"Nope. And I don't believe Millie has either. She originally had you set up at Spago's but at the last minute that fell through. I think she finally found this place yesterday after flipping through the yellow pages a couple hours."

"And they had room for a small party on a Friday night?" Megan said thoughtfully, "food can't be that good."

"What the hell," Don told them as he held the door open, "drink enough booze and anything will taste good." He entered after them, hoping the evening would end quickly.

Praying he was dreaming when he was completely inside, his eyes popping open along with those of his friends.

The place was outlandish.

Directly in front of them, there was a dining area with brightly painted chairs and tables, pictures all over the walls of cartoon characters wearing western attire, balloons covering the ceiling, children and parents sitting eating pizza and pouring pop from large pitchers. To their left was a video arcade, at least fifty different games being played at full blast, screaming tykes and loudly blaring music, a counter at the farthest wall with an attendant handing out the junk it contained in exchange for tickets held by teenagers. To their right, there was a large room filled with fluorescent-yellow tubes, slides, nets, jungle-gym bars, and several ball pits. A server passed by them dressed in a cowgirl outfit that was complete with ten-gallon hat and miniskirt, while a horse mascot was making the rounds at the back of the dining area, the funny-looking creature walking around on two legs, his oversized head bobbing back and forth as a group of toddlers circled him.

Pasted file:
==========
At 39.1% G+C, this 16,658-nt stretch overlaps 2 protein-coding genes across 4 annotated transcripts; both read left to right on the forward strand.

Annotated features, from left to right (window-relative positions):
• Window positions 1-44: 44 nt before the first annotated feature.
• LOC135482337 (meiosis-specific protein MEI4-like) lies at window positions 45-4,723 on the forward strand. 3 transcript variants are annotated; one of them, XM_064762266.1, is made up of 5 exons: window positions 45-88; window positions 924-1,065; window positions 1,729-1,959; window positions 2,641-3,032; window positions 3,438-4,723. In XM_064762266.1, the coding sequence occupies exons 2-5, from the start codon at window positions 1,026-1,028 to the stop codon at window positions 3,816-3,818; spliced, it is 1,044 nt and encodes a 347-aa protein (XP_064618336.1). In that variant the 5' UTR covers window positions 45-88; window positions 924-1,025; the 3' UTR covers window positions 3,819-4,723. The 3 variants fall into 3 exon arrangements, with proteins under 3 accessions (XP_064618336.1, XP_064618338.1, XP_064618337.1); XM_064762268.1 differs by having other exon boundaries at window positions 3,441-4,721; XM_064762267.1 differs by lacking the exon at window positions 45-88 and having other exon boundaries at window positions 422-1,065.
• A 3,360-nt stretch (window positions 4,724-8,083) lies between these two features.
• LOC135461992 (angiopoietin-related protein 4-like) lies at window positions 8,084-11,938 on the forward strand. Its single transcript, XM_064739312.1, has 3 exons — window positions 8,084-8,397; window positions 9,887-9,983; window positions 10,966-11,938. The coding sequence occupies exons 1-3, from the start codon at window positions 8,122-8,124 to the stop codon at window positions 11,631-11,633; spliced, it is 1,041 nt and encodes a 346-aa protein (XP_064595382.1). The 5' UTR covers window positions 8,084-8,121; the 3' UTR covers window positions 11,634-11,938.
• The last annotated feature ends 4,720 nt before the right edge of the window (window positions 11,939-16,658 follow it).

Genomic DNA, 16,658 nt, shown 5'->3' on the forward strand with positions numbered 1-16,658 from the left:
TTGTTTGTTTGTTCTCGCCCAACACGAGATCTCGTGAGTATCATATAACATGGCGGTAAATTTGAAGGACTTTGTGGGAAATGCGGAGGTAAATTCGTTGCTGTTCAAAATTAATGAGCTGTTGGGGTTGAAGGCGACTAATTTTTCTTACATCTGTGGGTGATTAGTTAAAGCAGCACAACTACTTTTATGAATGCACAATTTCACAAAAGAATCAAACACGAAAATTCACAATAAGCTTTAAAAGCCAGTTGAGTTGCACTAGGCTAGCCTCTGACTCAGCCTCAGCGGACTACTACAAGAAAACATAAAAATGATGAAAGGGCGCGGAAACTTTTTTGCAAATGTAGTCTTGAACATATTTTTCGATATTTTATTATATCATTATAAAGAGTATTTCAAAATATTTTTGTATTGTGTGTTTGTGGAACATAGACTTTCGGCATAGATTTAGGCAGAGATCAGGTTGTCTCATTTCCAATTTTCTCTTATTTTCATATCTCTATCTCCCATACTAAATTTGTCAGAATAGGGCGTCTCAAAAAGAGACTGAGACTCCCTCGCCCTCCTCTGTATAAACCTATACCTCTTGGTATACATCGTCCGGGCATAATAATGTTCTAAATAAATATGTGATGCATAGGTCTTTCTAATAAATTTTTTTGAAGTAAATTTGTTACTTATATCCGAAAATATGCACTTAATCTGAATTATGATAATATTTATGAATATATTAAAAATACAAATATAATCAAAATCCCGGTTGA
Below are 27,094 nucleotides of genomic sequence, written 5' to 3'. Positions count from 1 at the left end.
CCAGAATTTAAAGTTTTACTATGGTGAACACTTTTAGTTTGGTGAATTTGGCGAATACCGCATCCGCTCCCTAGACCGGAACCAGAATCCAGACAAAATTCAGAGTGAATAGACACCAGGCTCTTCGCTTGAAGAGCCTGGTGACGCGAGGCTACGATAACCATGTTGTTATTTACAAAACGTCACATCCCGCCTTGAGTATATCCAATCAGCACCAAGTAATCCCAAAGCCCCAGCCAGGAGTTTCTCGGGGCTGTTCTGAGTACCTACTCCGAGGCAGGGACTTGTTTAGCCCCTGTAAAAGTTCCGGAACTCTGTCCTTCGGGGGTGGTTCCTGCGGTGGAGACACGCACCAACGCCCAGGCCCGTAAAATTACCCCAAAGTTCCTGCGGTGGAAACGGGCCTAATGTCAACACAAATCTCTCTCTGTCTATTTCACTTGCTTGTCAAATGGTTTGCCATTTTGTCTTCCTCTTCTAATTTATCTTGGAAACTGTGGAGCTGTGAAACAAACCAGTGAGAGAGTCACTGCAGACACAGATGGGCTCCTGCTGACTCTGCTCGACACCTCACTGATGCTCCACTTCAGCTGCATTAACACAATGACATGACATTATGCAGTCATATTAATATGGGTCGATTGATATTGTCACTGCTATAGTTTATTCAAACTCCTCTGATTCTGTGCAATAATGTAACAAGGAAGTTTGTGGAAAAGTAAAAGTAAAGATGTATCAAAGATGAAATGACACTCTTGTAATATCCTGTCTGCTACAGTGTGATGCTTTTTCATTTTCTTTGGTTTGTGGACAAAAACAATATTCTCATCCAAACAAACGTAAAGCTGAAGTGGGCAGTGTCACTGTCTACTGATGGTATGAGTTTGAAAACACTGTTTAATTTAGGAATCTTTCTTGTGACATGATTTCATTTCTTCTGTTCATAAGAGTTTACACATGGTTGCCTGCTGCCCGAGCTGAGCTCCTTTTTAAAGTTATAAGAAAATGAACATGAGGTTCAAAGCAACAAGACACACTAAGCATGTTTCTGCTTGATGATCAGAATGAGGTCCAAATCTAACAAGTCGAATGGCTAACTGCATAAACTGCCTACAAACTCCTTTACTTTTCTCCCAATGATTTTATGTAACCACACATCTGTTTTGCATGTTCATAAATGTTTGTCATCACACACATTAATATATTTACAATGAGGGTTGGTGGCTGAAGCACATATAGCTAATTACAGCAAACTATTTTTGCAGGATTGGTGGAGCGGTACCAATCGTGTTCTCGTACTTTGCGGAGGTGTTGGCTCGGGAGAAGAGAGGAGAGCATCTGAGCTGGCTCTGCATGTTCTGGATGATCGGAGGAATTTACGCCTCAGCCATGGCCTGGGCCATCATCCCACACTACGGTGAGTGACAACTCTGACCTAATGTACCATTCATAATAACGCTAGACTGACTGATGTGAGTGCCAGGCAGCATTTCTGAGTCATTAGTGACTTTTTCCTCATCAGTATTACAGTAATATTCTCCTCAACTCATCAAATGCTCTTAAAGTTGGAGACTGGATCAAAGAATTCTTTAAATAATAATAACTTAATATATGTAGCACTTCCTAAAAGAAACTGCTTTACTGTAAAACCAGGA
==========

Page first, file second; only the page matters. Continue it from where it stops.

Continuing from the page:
All available space was taken up with kids from age two and up, the majority of them running and screeching and yelling and crying. The place was clearly a pounding headache-in-the-making.

"Oh my lord," Don croaked out. His friends laughed heartily behind him, raising his ire.

Charlie apologized, "Sorry, bro," but could think of nothing else to say. Amita clung to his arm, unable to stifle her laughter. Charlie tried glaring at her but soon found he was joining in.

Larry looked at the place with concern. "I hope they don't have any merry-go-rounds."

Don spotted his father and Millie at the back corner of the dining room, both facing away from them. Leaving his entourage behind, Don began to stride across the room, furious, ready to demand they leave. But as he neared, it became clear Millie was crying and Don slowed his pace, listening to her sob while his father patted her on the back.

"I had no idea, Alan. They never said a word on the phone- just told me they could provide a cake and that they had pizza and drinks and entertainment."